Rahil

Maximum Categorical Imperative

22 November 2014

I know. It sucks that I used a philosophic term. The woes of reading crap other people wrote. Anyway…

Away from home it seems I live by a categorical imperative. I usually live in cities, or travel, and I rarely relax. I live 16 hour days, always doing something. That something may not make sense in hindsight, but at the time, it must have.

If I don’t take a break, actions increasingly become minute. Every action is thought of, every thought is thought of, and so on, to the point that I can’t act. That’s the maximum categorical imperative.

During the very end of years of travel (and often when traveling to a different society), I was approaching this maximum. At the end of my time in Taipei, I had a month of no work, so I just walked around, read, and thought a lot. I wasn’t a part of society at that time.

When I arrived in New York, I experienced absurdity. I was thrown into society via social obligations, and school. Both of which I chose long ago but wasn’t prepared for. No action seemed right, except those required to live.

My mind slowly made sense of the chaos; my brain on fire, trying to figure out what actions to take. Design for aesthetic? Design for practical? Why make media? Why not just act now, in the public, and directly influence people via public art objects or performances? But I was too slow to adapt, and really, I didn’t want to. I had my own perspective, larger than New York, or so it felt. I had to postpone school, and New York. To continue school and stay there, I would have had to make sense of those actions first. But I couldn’t. I couldn’t make sense of how people could make trivial things with technology; I couldn’t make sense of what one should make. I disliked the attachment of education to wealth. I felt the school environment restrictive, though thankfully it’s in a great city from which to derive all inspiration. How do people make sense of everything?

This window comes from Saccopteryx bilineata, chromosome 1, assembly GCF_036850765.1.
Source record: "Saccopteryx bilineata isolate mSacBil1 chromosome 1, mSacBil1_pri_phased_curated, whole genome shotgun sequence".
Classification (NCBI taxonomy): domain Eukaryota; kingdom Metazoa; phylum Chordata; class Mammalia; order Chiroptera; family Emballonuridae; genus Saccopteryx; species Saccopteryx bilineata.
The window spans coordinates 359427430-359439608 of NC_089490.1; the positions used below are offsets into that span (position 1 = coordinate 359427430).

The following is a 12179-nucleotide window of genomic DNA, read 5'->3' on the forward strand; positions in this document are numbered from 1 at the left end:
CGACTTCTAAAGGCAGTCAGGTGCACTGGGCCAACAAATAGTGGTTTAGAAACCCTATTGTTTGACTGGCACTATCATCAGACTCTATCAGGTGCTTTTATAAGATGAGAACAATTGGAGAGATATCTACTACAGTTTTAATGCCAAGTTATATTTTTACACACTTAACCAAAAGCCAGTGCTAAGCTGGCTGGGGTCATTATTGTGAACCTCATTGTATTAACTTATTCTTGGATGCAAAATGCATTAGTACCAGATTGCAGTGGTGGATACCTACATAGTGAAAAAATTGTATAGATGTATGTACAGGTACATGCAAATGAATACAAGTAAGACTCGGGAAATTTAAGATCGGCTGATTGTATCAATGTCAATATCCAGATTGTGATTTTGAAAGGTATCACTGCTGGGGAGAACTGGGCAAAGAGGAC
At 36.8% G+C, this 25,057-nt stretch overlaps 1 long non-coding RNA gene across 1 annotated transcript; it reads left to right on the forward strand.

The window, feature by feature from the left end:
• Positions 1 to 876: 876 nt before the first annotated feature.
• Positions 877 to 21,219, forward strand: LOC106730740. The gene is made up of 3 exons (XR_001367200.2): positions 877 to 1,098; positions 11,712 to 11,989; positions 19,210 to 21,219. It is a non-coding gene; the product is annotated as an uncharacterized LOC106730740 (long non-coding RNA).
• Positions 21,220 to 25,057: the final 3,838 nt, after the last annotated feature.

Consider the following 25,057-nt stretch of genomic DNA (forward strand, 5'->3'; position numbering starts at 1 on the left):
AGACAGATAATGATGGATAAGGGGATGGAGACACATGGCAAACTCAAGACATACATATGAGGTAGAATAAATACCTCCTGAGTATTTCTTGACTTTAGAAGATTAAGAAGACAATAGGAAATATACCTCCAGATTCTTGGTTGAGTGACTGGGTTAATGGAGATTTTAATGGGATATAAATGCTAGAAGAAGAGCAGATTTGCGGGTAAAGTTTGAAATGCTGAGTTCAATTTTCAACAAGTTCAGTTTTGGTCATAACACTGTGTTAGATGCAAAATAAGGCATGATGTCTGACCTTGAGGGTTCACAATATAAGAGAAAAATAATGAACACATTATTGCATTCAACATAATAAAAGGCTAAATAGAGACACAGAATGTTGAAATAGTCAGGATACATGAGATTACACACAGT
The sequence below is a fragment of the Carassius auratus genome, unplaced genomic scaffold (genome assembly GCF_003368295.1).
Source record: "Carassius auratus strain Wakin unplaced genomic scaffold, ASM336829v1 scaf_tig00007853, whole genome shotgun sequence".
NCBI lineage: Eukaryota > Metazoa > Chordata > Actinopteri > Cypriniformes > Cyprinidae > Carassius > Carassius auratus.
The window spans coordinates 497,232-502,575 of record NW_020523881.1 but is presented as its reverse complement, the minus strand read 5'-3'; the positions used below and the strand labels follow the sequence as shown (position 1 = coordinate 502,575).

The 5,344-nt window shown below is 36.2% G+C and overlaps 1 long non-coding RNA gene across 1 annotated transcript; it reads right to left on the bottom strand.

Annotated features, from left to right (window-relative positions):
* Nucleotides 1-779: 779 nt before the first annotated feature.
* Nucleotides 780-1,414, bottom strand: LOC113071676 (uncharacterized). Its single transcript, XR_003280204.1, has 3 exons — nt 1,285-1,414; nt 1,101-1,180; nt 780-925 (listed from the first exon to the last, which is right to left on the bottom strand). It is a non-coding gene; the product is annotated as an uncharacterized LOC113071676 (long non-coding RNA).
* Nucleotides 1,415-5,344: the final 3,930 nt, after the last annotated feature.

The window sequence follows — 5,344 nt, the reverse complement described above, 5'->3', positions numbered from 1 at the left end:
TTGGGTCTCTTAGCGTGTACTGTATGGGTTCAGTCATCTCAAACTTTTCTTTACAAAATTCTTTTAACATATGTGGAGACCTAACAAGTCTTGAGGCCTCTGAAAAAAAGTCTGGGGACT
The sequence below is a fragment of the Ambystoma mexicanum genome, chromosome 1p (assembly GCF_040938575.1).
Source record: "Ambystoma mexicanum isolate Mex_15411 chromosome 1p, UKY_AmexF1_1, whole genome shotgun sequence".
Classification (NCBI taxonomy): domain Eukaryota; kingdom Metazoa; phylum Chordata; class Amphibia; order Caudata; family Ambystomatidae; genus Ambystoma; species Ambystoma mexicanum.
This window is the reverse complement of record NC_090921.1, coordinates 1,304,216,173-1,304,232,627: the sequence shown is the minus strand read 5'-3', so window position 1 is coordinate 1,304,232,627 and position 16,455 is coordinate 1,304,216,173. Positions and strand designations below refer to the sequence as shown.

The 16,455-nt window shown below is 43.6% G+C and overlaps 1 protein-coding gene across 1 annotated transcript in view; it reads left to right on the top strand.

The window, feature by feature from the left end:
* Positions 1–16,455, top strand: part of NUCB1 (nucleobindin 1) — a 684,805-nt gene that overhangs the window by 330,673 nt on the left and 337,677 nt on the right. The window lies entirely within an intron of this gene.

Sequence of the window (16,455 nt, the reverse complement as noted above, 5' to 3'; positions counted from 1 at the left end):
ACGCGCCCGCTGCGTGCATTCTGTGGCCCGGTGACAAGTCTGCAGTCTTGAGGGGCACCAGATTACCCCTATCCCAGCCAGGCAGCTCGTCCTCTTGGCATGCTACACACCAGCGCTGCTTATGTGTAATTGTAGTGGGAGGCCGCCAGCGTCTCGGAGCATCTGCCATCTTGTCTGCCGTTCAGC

They don’t. One just becomes accustomed to society without thought, and once in society for a long enough period of time, does not think about it.

Coming from another country, recently experiencing a very active period of time, adapting would have required some time, and it did. I went home. And the change from maximum categorical imperative to automaton apathy took nearly three months. It takes three months of prison to destroy a person’s will.

[TODO: overlap with absurdity and adaptation]

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